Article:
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pulpit there, that one Paternoster, said by the injunction of a priest, was worth a million Paternosters said of a man's mere voluntary mind: by this you may soon savour what judgment this man is of, and how sincerely he would instruct the people. At the last, he seeing these things proved against him, submitted himself to my correction. And whereas I might by justice have pronounced him perjured, and farther have proceeded against him for his erroneous preaching, I enjoined to him but certain penance, and not so much as he deserved; which he did receive, and swear by the holy Evangelists to accomplish the same. And therein again he was forsworn and did it not, but fled into the said county of Suffolk again, and became a parish priest and a preacher at Stoke Nayland, where he is (as I am informed) as well liked as he was at Hadley. I hearing that he was there, caused him to be cited to appear before me; which thing he did not; whereupon I did excommunicate him, and so now for his contumacy he standeth excommunicate. And if he come unto me, I will send him unto your lordship; but in the mean space these my letters are to desire your lordship that you will put with me your helping hand to see him punished; for although many of the Observants were wolves in sheep's skins, yet in my opinion he ought to give place to none of them in dissimulation, hypocrisy, flattery, and all other qualities of the wolfish pharisees.
Furthermore I send unto your lordship herewithal a letter directed to me by a monk of Christ's Church in Canterbury, named Dan John Walkeham, concerning certain detections. Upon which letter this day I have examined Dan Stephen Gyles and Dan John Stone, monks; and I have sent for Dan Thomas Becket to examine him to-morrow. And as for John Stone, I have committed him to ward: beseeching your lordship that I may know with expedition the King's Grace's pleasure concerning the ordering of these persons t.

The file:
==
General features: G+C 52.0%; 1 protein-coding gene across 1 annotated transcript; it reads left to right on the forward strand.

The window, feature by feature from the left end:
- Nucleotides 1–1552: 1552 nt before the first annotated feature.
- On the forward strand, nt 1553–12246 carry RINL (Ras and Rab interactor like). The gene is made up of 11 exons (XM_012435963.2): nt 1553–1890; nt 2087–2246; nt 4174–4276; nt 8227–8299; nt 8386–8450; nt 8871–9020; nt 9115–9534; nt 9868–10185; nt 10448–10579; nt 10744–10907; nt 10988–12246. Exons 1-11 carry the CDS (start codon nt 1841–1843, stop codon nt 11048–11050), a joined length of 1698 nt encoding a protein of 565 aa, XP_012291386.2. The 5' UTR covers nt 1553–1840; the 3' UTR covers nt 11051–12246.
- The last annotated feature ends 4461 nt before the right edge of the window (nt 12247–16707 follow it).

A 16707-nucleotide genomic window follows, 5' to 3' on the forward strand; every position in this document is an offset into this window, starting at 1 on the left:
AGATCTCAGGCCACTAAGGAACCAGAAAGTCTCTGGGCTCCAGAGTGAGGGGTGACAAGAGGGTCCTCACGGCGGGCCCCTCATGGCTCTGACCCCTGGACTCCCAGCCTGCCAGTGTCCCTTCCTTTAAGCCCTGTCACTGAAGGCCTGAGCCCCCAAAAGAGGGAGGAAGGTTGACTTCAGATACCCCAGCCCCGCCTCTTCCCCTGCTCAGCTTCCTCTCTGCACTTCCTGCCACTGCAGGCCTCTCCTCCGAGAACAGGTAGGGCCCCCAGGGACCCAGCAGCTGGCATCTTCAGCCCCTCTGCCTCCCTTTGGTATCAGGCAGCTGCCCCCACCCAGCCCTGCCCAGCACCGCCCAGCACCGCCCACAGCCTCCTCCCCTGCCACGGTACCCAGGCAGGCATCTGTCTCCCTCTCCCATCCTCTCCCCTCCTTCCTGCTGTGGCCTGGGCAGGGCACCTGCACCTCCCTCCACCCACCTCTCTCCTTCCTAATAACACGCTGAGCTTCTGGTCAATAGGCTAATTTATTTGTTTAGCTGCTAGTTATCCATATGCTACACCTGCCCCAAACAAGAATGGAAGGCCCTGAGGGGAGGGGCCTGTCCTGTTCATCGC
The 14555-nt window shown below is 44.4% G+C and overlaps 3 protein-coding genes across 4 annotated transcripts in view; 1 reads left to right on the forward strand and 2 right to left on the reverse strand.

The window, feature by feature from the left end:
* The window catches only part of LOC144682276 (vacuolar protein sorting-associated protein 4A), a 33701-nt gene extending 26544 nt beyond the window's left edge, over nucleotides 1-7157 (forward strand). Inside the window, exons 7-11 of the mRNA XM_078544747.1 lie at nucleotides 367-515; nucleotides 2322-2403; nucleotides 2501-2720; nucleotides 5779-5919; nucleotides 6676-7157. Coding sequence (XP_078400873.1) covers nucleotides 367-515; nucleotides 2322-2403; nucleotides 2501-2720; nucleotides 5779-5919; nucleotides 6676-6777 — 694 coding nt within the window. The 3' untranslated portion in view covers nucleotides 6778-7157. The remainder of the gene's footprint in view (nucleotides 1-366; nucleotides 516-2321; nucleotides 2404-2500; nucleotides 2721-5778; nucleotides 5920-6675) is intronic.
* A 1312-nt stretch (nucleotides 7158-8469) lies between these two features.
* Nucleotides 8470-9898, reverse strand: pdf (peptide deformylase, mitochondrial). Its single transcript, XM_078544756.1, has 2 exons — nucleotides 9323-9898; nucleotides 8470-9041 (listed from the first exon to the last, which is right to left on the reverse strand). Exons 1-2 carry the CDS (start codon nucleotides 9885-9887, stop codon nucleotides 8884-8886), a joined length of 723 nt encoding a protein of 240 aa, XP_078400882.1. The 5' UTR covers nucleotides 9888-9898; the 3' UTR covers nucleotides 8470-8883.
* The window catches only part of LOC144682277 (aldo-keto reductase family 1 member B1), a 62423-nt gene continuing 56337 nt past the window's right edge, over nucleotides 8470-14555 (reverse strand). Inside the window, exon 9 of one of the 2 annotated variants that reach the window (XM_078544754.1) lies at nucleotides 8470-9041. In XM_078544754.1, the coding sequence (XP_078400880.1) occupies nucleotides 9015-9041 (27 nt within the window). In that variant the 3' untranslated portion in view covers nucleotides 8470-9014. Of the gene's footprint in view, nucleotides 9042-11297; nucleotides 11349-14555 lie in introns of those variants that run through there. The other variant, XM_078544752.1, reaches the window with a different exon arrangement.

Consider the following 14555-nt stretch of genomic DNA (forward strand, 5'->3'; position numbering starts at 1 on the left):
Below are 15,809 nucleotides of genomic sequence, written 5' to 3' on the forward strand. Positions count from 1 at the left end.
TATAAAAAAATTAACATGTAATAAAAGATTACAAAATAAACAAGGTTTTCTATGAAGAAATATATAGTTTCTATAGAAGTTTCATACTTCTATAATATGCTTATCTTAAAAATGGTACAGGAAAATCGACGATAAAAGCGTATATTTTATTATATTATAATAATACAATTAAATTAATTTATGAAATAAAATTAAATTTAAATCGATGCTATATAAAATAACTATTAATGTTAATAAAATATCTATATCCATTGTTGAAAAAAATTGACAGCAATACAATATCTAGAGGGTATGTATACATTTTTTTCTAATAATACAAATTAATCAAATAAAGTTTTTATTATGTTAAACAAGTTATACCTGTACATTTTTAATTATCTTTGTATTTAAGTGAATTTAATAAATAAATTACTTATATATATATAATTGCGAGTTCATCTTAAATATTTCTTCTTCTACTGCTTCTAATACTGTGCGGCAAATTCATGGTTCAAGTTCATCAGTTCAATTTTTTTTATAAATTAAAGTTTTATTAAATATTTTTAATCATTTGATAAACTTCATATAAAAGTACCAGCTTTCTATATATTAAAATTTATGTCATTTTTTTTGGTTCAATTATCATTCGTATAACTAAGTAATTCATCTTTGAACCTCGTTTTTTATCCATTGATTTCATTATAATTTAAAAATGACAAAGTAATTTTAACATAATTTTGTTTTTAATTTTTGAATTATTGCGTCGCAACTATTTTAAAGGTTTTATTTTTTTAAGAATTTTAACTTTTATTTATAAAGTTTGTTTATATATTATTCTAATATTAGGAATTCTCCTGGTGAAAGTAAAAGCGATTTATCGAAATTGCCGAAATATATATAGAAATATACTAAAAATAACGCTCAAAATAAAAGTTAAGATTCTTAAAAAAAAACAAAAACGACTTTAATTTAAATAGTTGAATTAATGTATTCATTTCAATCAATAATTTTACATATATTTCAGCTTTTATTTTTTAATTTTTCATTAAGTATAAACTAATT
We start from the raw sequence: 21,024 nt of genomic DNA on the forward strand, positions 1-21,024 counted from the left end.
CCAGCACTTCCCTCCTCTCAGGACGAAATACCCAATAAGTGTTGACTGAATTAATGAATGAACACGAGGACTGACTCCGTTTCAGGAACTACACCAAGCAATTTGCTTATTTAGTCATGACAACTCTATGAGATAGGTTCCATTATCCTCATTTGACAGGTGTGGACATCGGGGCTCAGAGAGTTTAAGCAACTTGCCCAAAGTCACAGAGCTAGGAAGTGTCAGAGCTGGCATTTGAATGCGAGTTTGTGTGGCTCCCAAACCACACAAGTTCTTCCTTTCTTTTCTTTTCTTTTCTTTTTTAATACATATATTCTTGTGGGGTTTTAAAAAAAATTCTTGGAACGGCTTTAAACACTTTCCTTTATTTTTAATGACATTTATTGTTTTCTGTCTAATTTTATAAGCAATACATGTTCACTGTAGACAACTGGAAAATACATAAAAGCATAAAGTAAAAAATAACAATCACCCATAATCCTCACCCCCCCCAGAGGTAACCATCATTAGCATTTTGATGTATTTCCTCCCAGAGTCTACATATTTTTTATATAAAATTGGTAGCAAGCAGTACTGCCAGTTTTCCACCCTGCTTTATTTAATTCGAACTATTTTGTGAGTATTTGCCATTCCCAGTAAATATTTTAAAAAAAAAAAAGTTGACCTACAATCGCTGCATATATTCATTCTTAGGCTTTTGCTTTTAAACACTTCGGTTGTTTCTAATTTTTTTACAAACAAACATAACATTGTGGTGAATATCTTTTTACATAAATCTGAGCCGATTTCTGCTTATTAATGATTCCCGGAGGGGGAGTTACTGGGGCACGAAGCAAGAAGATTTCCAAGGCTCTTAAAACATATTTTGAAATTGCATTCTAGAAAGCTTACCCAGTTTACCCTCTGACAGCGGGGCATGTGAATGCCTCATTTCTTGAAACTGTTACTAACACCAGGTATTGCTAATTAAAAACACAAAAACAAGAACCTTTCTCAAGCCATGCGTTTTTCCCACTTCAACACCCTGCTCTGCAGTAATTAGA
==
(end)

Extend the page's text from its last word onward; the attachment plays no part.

Over this I have received letters directed both unto your [See Letters CXIX. CXLV. CLXXIII.]
See Letter CLXXVIII.]
lordship and to me from Turney u of Calice; and because our letters concern divers matters, I have sent you mine also, thinking it good that your lordship know the contents thereof. Thus, my lord, right heartily fare you well. At Forde, the 28th day of January. [1537.]
Your own ever assured,
To the Right Honourable and my
CLXXVIII. TO CRUMWELL.
My very singular good Lord, in my most hearty manner Chapter I commend me unto your lordship. And where you reWestmin- quire me to advertise you what farther knowledge I have Crumwell's concerning the misdemeanour of such monks of Christ's Corre- Church as of late were detected unto you, as yet I know no spondence. Original. more than I wrote to you of, saving that the observation of Todd, Life the King's Injunctions is not regarded; for when any of the of Cranmer, vol. i. Convent will move to have any of the said Injunctions observed, by and by the Prior saith that he hath a dispensation for it; insomuch that, amongs other things, on St. Blase day y last past, the Prior commanded that the relics should be set forth as they were wont to be, and thereof sent word to the Convent unto the Chapter House, that it was the King's pleasure so to be done, which is contrary to the Injunctions given. But forasmuch as I was uncertain
[Henry Turney was involved in the troubles at Calais which followed Damplip's preaching, and, together with several others, was sent to England on a charge of heresy. They were in prison at the death of Crumwell in July 1540, when they were dismissed by the Lord Chancellor Audley, by virtue of the King's general pardon. See Letters CLV, CLIX, CCXXV, &c; Foxe, vol. ii. p. 562; Stat. 32 Hen. VIII. cap. 49.] x [See Letter CLXXVII.]
y The 3rd of February.]
z [Item, That they shall not show no relics or feigned miracles for increase of lucre, but that they exhort pilgrims and strangers to give that to the poor, that they thought to offer to their images or relics. Injunctions to Monasteries, Burn. Ref. vol. i. b. iii. No. 2. See also Injunctions to the Clergy, Ibid. N°. 7.]